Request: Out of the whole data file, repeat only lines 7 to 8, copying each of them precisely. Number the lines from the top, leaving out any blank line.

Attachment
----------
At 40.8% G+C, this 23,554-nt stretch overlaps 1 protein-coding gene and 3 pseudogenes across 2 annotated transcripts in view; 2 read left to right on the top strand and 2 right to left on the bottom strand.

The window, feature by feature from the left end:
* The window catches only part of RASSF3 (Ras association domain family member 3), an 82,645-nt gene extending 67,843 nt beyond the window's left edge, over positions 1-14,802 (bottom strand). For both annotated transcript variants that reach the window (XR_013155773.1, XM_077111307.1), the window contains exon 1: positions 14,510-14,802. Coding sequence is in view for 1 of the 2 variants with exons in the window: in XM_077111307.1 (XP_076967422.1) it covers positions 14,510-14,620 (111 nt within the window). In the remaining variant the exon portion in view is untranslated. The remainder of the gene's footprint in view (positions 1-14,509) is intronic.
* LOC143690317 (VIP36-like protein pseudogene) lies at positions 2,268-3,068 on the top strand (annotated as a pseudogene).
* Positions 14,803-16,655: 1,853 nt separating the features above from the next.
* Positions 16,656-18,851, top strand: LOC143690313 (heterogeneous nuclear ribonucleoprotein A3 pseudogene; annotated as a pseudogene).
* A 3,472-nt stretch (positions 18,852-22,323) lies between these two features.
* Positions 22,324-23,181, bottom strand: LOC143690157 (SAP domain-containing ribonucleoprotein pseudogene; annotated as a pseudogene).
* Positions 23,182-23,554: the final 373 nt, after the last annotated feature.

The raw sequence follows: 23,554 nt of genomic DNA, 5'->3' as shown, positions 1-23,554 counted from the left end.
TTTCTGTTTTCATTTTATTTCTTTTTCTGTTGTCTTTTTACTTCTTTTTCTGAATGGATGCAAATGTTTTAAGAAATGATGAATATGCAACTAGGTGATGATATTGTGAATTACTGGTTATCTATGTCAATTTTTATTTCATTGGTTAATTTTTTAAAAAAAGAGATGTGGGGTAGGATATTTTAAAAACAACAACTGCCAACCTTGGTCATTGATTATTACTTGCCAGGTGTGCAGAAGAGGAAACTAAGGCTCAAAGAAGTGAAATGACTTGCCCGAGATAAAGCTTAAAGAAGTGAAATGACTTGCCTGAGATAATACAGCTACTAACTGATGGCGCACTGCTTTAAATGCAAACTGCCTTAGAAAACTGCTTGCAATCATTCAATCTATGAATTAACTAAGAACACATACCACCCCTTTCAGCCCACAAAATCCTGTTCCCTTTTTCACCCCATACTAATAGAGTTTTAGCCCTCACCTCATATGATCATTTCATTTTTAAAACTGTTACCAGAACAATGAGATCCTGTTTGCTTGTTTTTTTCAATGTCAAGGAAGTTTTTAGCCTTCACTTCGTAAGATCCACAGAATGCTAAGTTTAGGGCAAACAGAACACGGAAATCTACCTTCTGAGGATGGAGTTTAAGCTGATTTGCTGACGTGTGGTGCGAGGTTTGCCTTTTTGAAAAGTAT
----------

* A 3,472-nt stretch (positions 18,852-22,323) lies between these two features.
* Positions 22,324-23,181, bottom strand: LOC143690157 (SAP domain-containing ribonucleoprotein pseudogene; annotated as a pseudogene).